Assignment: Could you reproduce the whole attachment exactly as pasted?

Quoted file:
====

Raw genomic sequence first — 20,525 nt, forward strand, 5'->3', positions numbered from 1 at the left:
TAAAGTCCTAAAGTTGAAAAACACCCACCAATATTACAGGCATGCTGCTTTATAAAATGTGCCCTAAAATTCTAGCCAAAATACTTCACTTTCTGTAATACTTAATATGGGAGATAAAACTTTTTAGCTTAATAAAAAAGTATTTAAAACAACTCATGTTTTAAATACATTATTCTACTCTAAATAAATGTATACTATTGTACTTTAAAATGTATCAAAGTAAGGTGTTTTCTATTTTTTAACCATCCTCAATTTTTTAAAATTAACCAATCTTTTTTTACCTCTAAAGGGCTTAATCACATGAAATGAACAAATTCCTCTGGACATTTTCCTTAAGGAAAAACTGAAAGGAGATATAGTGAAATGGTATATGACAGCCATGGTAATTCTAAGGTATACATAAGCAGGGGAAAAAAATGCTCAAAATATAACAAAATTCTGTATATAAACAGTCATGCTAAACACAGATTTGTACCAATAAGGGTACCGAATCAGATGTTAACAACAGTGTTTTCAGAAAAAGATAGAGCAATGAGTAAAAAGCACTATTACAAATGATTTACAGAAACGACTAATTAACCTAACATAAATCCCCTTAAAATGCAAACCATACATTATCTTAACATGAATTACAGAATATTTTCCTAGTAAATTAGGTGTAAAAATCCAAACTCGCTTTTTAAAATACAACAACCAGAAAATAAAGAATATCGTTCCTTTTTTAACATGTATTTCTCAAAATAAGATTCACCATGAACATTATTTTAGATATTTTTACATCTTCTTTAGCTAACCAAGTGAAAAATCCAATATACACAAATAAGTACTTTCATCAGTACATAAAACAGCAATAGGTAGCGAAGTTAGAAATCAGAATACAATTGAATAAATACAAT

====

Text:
Raw genomic sequence first — 20,525 nt, forward strand, 5'->3', positions numbered from 1 at the left:
TAAAGTCCTAAAGTTGAAAAACACCCACCAATATTACAGGCATGCTGCTTTATAAAATGTGCCCTAAAATTCTAGCCAAAATACTTCACTTTCTGTAATACTTAATATGGGAGATAAAACTTTTTAGCTTAATAAAAAAGTATTTAAAACAACTCATGTTTTAAATACATTATTCTACTCTAAATAAATGTATACTATTGTACTTTAAAATGTATCAAAGTAAGGTGTTTTCTATTTTTTAACCATCCTCAATTTTTTAAAATTAACCAATCTTTTTTTACCTCTAAAGGGCTTAATCACATGAAATGAACAAATTCCTCTGGACATTTTCCTTAAGGAAAAACTGAAAGGAGATATAGTGAAATGGTATATGACAGCCATGGTAATTCTAAGGTATACATAAGCAGGGGAAAAAAATGCTCAAAATATAACAAAATTCTGTATATAAACAGTCATGCTAAACACAGATTTGTACCAATAAGGGTACCGAATCAGATGTTAACAACAGTGTTTTCAGAAAAAGATAGAGCAATGAGTAAAAAGCACTATTACAAATGATTTACAGAAACGACTAATTAACCTAACATAAATCCCCTTAAAATGCAAACCATACATTATCTTAACATGAATTACAGAATATTTTCCTAGTAAATTAGGTGTAAAAATCCAAACTCGCTTTTTAAAATACAACAACCAGAAAATAAAGAATATCGTTCCTTTTTTAACATGTATTTCTCAAAATAAGATTCACCATGAACATTATTTTAGATATTTTTACATCTTCTTTAGCTAACCAAGTGAAAAATCCAATATACACAAATAAGTACTTTCATCAGTACATAAAACAGCAATAGGTAGCGAAGTTAGAAATCAGAATACAATTGAATAAATACAAT